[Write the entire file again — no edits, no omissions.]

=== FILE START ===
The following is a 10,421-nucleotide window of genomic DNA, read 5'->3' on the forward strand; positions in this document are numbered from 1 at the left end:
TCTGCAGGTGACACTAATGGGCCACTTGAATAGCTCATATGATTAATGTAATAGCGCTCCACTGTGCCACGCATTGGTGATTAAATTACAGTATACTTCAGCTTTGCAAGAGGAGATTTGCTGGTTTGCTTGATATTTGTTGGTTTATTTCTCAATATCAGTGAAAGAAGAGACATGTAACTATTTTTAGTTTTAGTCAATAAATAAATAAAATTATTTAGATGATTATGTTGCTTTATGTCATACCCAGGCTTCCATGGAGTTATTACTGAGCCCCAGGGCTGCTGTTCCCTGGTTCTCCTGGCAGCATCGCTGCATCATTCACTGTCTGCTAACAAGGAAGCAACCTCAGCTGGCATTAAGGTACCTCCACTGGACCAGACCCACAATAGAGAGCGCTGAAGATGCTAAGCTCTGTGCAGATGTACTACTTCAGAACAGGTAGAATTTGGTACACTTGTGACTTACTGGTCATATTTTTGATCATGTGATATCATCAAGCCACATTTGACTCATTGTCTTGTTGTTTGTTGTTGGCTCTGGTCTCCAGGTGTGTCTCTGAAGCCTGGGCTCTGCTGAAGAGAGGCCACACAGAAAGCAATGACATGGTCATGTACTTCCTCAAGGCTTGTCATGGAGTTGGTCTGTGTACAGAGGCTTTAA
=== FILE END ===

The following is a 10,421-nucleotide window of genomic DNA, read 5'->3' on the forward strand; positions in this document are numbered from 1 at the left end:
TCTGCAGGTGACACTAATGGGCCACTTGAATAGCTCATATGATTAATGTAATAGCGCTCCACTGTGCCACGCATTGGTGATTAAATTACAGTATACTTCAGCTTTGCAAGAGGAGATTTGCTGGTTTGCTTGATATTTGTTGGTTTATTTCTCAATATCAGTGAAAGAAGAGACATGTAACTATTTTTAGTTTTAGTCAATAAATAAATAAAATTATTTAGATGATTATGTTGCTTTATGTCATACCCAGGCTTCCATGGAGTTATTACTGAGCCCCAGGGCTGCTGTTCCCTGGTTCTCCTGGCAGCATCGCTGCATCATTCACTGTCTGCTAACAAGGAAGCAACCTCAGCTGGCATTAAGGTACCTCCACTGGACCAGACCCACAATAGAGAGCGCTGAAGATGCTAAGCTCTGTGCAGATGTACTACTTCAGAACAGGTAGAATTTGGTACACTTGTGACTTACTGGTCATATTTTTGATCATGTGATATCATCAAGCCACATTTGACTCATTGTCTTGTTGTTTGTTGTTGGCTCTGGTCTCCAGGTGTGTCTCTGAAGCCTGGGCTCTGCTGAAGAGAGGCCACACAGAAAGCAATGACATGGTCATGTACTTCCTCAAGGCTTGTCATGGAGTTGGTCTGTGTACAGAGGCTTTAA